But if not, you can try his new book (just out today!), The Art of Character. When I first about the book a month or two ago, I pre-ordered it immediately.
But you don’t need to rely on my endorsement. No less a writer than Edgar winner Megan Abbott (author of Dare Me, The End of Everything, etc.) says this about The Art of Character: “Indispensable. Few are the writer’s guides that are written as beautifully, cogently, and intelligently as a well-wrought novel. This is one of those books.”
Corbett explained why he believes The Art of Character is helpful in this blog post at Murderati: “Few if any of the books on writing I reviewed, even the ones I admired, offered any real guidance on how to conjure that organically whole yet emotionally complex hobgoblin we think of as a fully realized character.”
At Jungle Red Writers, he was interviewed by Deborah Crombie, and explained how the book came to be.
I can’t wait to dig into The Art of Character, and I know that my writing will be much better for having done so.
Every year, columnist David Brooks of The New York Times presents his “Sidney Awards” to examples of fine journalism. (I’m unclear as to the relationship, if any, between Brooks’ Sidney Awards and the Sidney Awards presented monthly by the Sidney Hillman Foundation. Each has led me to reading some tremendous articles, so I’m grateful for both.)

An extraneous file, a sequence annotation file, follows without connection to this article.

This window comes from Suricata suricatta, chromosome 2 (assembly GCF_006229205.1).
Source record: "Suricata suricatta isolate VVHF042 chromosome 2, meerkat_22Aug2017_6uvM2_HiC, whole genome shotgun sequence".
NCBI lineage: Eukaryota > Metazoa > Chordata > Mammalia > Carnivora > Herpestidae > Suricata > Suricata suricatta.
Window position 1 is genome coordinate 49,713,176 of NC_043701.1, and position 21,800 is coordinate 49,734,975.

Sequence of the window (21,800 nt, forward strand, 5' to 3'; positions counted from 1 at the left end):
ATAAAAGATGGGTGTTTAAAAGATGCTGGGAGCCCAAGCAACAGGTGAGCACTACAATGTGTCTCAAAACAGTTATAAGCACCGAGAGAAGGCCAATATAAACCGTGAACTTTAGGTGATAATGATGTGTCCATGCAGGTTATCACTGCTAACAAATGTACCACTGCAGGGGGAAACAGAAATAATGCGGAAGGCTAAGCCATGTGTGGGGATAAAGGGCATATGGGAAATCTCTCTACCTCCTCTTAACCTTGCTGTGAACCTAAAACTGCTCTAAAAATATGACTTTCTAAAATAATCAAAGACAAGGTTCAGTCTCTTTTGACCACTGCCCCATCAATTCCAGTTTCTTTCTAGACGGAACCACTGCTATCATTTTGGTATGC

Brooks gave one of his awards this year to Pamela Colloff for her incredible piece “The Innocent Man” in Texas Monthly. Brooks describes it this way: “If you start reading ‘The Innocent Man’ … you will be propelled along by indignation at the arrogance and stupidity of the entire law enforcement system.”
I think he overstates it a bit — “the entire law enforcement system” is not arrogant and stupid. There are many, many good and honorable people working in law enforcement.
Nonetheless, I strongly recommend reading “The Innocent Man.” It paints a frightening picture of how bad police work (intentional or not) and prosecutors who are determined to win, rather than to be agents of real justice, can be just as destructive as the most deranged criminal.
Dan O’Shea, author of the upcoming novel Penance, has put together a great post about some of the ghosts haunting Chicago. The post was inspired by the great-looking cover of Penance.
Dan focuses on two man-made disasters I was unfamiliar with: the 1903 fire at the “absolutely fireproof” Iroquois Theater, and the 1915 sinking of the SS Eastland, which was carrying 2,000 employees of the Western Electric Company to a company picnic.
Incredible stuff, well worth reading.
And here’s a high-resolution look at that killer cover.
Ray Gricar, the District Attorney in Centre County, Pennsylvania, disappeared in April 2005. His county-issued laptop computer and hard drive were later found, separately, in the Susquehanna River. But Gricar has never been found. It’s a fascinating case with many twists and turns. Reporter Sara Ganim of the Harrisburg Patriot-News has put together this terrific analysis.
Was Gricar murdered? Did he commit suicide? Was he able to simply disappear? Or, perhaps, is he in the federal witness protection program? Ganim talks to the people who are in the best position to offer educated guesses, and the result is a truly compelling story.